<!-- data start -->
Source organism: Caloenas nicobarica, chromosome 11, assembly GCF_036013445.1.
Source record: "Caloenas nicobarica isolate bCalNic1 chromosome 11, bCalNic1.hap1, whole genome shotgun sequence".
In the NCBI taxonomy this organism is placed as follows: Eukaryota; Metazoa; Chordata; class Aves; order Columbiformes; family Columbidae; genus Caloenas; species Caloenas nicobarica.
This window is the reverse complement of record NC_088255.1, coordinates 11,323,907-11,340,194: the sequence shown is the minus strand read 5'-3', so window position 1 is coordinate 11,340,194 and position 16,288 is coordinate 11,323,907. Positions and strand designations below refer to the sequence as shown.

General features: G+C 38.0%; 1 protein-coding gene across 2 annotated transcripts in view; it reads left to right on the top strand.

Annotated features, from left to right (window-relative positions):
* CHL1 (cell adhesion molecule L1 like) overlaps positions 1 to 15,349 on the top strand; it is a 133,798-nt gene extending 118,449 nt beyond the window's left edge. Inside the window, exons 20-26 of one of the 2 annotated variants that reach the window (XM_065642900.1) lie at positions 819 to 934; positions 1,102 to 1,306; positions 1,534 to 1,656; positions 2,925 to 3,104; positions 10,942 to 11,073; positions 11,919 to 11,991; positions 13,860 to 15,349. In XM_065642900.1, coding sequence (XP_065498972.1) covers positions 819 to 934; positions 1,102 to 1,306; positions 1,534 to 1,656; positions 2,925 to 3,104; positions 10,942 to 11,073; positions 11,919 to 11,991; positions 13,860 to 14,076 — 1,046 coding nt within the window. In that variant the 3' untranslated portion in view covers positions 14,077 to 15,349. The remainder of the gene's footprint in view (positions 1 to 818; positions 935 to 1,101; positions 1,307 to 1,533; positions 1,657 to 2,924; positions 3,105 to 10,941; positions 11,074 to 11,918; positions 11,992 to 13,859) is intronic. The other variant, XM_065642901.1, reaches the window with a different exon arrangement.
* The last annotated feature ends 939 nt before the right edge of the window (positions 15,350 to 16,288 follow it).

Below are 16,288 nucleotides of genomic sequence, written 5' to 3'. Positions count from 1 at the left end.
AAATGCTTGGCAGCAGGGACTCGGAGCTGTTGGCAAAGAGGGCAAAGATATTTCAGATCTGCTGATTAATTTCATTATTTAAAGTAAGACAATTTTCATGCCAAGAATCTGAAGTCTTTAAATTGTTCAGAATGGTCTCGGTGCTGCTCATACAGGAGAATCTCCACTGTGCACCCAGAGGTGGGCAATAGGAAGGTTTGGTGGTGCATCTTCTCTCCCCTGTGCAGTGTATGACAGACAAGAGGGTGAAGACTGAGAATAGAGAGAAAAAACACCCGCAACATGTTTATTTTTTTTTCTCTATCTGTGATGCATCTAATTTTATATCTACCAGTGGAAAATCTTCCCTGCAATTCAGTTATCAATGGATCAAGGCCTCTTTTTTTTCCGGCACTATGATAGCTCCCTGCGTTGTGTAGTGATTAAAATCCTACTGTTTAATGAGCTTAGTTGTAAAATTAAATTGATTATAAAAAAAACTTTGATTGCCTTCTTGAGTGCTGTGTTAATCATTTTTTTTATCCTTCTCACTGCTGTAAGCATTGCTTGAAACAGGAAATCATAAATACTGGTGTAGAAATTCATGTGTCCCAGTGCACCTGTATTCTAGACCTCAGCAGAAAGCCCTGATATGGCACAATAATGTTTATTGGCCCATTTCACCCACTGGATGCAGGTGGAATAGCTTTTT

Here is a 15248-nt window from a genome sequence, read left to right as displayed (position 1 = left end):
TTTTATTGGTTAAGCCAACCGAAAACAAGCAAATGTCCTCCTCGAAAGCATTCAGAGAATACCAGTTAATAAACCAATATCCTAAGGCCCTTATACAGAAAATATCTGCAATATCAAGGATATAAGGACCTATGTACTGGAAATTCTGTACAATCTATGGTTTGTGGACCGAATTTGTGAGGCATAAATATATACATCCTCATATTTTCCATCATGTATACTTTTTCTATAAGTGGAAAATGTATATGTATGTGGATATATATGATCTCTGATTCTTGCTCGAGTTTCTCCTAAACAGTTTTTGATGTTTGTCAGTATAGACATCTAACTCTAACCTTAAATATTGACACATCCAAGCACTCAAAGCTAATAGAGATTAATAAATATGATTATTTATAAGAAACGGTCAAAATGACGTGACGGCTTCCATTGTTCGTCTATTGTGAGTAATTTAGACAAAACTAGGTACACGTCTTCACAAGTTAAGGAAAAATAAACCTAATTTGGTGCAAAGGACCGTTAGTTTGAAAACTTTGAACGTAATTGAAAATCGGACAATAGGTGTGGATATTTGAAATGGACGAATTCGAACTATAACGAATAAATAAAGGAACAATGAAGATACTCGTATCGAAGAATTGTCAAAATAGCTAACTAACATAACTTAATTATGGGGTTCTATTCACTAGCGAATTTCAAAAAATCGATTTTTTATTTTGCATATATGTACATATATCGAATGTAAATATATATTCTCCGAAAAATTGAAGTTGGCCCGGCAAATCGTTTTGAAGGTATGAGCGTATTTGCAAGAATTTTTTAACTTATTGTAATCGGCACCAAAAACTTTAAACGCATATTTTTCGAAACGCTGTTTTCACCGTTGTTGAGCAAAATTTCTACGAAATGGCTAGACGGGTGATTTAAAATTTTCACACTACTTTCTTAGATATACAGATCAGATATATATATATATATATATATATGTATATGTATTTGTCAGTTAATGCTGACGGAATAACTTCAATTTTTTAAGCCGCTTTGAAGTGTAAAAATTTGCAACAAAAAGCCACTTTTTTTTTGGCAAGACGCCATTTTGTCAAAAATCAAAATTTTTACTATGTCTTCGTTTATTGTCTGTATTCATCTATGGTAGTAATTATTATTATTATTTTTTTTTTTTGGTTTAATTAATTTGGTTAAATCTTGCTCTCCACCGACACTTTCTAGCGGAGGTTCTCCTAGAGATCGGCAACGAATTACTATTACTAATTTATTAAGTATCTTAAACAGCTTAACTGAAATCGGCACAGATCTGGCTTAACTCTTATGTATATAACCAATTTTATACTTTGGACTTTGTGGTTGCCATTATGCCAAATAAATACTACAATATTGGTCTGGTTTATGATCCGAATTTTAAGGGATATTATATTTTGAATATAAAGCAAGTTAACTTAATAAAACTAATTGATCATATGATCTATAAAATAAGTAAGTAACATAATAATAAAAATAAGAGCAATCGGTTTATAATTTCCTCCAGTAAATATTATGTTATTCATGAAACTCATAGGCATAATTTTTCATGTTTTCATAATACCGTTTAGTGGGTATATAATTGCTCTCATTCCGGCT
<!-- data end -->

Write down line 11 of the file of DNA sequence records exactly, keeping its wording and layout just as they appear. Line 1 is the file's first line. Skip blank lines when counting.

Here is a 15248-nt window from a genome sequence, read left to right as displayed (position 1 = left end):